Sheriff describes Ohio Amish beard-cutting 'hate crime'

The defense has tried to portray the attacks as internal church disciplinary matters, not a religion-based hate crime as prosecutors contend.

Tony Dejak/AP
Members of the Amish leave the U.S. Federal Courthouse, Aug. 28, in Cleveland. A breakaway religious group spent months planning hair-cutting attacks against followers of their Amish faith, US prosecutors said Tuesday as they laid out their case against 16 people charged with hate crimes. Such hair-cuttings are considered deeply offensive in the traditional Amish culture.

The sheriff in a county with one of the United States' biggest Amish settlements testified Wednesday that residents were upset and screaming after a community leader had his beard and hair cut by fellow followers of the highly traditional religion in a nighttime home invasion.

"There was a lot of screaming and yelling," Holmes County Sheriff Timothy Zimmerly testified in the federal trial of 16 defendants in the attacks last year in Ohio.

Zimmerly said he went to the home of an Amish bishop after the attack and found his hair unevenly chopped to the scalp, leaving it bloody.


"There was a lot of hair laying on the floor," he testified as Amish watched from the public gallery, the women wearing white bonnets, the men wearing jeans and suspenders. "They were excited, very upset."

The defense has tried to portray the attacks as internal church disciplinary matters, not a religion-based hate crime as prosecutors contend.

Attorneys for the defendants have not denied that the hair cuttings took place and said in opening statements that members of a breakaway group took action out of compassion and concern that some Amish were straying from their beliefs.

Those accused of planning and taking part in the attacks targeted the hair and beards of Amish bishops because of its spiritual significance in the faith, prosecutors said. Most Amish men do not shave their beardsafter marriage, believing it signifies their devotion to God.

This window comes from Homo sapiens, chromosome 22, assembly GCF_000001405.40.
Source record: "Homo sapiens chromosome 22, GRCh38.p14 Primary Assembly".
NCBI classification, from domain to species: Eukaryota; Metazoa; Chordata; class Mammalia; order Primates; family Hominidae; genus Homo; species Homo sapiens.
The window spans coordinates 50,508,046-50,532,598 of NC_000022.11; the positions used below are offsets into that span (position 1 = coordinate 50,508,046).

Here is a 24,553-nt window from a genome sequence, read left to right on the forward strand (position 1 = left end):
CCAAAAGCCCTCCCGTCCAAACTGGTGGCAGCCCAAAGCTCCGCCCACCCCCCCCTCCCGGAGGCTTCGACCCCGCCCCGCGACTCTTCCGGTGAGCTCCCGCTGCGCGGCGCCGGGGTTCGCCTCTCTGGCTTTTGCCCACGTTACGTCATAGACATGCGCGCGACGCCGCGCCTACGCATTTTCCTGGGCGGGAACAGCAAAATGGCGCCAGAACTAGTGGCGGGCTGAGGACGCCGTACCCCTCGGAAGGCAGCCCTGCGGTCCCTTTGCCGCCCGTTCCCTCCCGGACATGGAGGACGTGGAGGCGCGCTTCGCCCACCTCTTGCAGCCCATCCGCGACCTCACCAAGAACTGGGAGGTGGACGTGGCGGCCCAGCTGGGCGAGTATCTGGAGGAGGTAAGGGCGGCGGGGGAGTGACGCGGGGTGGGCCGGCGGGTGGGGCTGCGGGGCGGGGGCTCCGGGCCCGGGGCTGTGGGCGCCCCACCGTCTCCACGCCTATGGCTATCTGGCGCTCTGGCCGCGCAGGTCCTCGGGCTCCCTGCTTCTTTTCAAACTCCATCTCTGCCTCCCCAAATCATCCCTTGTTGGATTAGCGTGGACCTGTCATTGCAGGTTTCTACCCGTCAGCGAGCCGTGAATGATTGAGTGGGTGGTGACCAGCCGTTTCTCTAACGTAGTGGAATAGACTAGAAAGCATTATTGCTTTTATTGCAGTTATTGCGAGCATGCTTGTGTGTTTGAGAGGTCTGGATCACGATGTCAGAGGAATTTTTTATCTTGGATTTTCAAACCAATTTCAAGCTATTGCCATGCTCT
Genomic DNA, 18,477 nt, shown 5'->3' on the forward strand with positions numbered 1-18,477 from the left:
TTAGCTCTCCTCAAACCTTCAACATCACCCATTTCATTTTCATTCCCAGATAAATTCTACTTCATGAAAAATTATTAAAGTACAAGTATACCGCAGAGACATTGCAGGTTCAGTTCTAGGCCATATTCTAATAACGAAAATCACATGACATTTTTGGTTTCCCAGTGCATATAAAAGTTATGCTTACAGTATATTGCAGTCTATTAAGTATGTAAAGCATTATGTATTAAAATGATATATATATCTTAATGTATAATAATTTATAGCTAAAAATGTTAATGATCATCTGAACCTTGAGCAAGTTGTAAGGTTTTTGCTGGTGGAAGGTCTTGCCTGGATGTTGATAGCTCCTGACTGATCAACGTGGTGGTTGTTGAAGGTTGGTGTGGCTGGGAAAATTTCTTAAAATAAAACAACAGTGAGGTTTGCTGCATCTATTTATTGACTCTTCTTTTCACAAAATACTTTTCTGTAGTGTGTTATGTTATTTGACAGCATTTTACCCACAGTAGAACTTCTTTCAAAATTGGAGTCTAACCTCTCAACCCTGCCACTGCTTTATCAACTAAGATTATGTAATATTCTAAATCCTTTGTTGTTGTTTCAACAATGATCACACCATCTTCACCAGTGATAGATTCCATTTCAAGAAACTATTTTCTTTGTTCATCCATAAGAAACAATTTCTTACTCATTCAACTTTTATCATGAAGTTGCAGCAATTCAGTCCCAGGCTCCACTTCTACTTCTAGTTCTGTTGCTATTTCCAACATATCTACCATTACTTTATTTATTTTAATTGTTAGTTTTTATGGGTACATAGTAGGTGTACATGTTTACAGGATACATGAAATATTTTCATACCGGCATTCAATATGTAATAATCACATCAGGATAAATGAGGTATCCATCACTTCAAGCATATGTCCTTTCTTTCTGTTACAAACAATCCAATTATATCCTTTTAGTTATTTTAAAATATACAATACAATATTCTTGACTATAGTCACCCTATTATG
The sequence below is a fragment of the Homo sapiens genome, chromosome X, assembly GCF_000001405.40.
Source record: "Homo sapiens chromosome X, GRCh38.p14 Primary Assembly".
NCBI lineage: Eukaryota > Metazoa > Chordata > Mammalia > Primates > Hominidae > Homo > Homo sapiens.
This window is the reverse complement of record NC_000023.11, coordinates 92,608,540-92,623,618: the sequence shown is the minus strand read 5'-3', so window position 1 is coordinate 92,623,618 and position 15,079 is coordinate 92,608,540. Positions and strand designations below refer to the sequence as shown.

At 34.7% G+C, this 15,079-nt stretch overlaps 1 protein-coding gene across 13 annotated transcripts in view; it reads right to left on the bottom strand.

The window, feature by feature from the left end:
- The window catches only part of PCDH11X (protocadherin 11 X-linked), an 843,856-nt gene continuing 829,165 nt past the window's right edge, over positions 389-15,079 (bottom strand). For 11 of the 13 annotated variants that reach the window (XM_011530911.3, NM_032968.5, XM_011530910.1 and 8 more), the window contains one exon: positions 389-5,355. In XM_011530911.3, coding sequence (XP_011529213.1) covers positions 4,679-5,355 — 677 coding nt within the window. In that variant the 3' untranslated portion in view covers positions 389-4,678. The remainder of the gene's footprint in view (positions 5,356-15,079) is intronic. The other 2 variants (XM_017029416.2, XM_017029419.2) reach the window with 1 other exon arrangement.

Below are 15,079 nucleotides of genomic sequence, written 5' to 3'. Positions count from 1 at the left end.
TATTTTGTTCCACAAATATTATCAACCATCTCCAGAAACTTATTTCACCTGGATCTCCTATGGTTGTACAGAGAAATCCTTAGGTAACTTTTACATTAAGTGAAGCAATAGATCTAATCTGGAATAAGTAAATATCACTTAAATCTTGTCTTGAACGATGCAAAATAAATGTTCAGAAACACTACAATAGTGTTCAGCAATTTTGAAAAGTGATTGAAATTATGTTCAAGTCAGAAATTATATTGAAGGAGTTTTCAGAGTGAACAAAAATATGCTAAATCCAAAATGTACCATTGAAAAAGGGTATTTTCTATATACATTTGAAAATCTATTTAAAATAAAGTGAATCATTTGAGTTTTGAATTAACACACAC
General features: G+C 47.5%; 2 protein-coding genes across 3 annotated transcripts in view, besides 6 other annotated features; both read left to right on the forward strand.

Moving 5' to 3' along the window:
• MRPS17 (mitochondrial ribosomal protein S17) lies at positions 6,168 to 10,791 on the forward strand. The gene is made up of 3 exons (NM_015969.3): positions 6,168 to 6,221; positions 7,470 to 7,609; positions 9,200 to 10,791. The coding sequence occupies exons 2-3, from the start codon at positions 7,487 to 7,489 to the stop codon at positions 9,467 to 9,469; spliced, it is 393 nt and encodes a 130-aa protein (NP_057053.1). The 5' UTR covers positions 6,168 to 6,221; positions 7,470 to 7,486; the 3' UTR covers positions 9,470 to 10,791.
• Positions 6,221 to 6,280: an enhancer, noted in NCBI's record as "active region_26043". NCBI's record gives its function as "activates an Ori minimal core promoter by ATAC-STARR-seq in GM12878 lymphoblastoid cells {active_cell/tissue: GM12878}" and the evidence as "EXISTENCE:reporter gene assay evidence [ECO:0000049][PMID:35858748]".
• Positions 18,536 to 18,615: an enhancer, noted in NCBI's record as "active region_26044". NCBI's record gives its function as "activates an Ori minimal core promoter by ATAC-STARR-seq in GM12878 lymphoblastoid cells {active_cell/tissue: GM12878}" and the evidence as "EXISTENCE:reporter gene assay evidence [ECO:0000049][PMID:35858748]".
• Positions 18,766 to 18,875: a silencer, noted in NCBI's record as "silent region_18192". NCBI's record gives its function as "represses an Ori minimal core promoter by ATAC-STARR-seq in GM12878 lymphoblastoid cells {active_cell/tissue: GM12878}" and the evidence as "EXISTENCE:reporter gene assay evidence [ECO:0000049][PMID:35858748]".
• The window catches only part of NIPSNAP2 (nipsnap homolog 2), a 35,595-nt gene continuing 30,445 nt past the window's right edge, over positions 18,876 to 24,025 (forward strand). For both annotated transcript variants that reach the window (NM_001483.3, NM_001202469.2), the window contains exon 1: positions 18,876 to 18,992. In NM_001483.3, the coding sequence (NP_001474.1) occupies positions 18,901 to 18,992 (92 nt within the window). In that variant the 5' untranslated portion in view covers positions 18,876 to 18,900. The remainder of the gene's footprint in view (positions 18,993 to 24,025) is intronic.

Prosecutors say there were five attacks last year, orchestrated by Sam Mullet Sr. All of the defendants could face lengthy prison terms if convicted on charges that include conspiracy and obstructing justice.

Mullet has denied ordering the hair-cutting but said he didn't stop anyone from carrying it out.

Defense attorneys also contended that the Amish are bound by different rules guided by their religion and that the government shouldn't get involved in what amounted to a family or church dispute.

You've read  of  free articles. Subscribe to continue.

Dear Reader,

About a year ago, I happened upon this statement about the Monitor in the Harvard Business Review – under the charming heading of “do things that don’t interest you”:

“Many things that end up” being meaningful, writes social scientist Joseph Grenny, “have come from conference workshops, articles, or online videos that began as a chore and ended with an insight. My work in Kenya, for example, was heavily influenced by a Christian Science Monitor article I had forced myself to read 10 years earlier. Sometimes, we call things ‘boring’ simply because they lie outside the box we are currently in.”

If you were to come up with a punchline to a joke about the Monitor, that would probably be it. We’re seen as being global, fair, insightful, and perhaps a bit too earnest. We’re the bran muffin of journalism.

But you know what? We change lives. And I’m going to argue that we change lives precisely because we force open that too-small box that most human beings think they live in.

The Monitor is a peculiar little publication that’s hard for the world to figure out. We’re run by a church, but we’re not only for church members and we’re not about converting people. We’re known as being fair even as the world becomes as polarized as at any time since the newspaper’s founding in 1908.

We have a mission beyond circulation, we want to bridge divides. We’re about kicking down the door of thought everywhere and saying, “You are bigger and more capable than you realize. And we can prove it.”

If you’re looking for bran muffin journalism, you can subscribe to the Monitor for $15. You’ll get the Monitor Weekly magazine, the Monitor Daily email, and unlimited access to